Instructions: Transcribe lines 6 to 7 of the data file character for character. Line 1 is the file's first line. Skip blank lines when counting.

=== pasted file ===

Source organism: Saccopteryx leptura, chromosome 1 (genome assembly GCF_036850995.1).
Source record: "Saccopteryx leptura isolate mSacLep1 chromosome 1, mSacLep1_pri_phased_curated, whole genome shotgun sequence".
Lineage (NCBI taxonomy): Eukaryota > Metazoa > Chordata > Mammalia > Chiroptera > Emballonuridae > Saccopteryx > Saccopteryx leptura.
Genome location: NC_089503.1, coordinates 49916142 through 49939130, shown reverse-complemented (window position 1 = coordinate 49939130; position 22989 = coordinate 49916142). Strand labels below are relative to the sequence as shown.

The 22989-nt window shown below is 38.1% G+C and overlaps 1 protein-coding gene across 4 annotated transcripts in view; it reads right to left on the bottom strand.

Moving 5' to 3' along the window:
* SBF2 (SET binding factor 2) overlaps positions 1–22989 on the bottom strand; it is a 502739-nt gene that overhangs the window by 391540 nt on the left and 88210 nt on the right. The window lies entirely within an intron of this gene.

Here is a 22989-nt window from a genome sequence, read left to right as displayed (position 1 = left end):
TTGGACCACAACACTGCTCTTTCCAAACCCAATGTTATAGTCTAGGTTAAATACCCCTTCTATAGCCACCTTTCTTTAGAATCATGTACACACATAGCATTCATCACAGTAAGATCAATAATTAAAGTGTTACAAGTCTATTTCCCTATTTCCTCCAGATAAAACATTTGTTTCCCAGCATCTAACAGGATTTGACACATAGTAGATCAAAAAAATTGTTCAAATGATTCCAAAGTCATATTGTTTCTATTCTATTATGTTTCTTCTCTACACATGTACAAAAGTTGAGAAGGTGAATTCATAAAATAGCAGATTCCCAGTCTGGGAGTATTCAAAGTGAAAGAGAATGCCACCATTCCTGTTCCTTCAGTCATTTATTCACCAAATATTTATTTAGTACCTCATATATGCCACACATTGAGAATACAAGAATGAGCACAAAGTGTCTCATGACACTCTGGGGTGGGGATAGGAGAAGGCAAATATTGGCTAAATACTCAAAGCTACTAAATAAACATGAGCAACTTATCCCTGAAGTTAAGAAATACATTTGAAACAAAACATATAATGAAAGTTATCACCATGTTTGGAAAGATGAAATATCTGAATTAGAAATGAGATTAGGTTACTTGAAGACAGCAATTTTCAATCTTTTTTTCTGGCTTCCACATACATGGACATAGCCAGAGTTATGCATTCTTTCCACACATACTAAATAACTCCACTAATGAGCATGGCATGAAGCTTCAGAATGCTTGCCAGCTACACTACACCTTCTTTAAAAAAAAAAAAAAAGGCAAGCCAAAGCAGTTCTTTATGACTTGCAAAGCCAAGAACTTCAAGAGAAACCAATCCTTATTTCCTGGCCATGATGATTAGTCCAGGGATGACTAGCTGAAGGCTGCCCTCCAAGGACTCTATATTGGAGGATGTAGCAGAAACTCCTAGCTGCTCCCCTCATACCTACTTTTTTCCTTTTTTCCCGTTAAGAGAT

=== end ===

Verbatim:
Moving 5' to 3' along the window:
* SBF2 (SET binding factor 2) overlaps positions 1–22989 on the bottom strand; it is a 502739-nt gene that overhangs the window by 391540 nt on the left and 88210 nt on the right. The window lies entirely within an intron of this gene.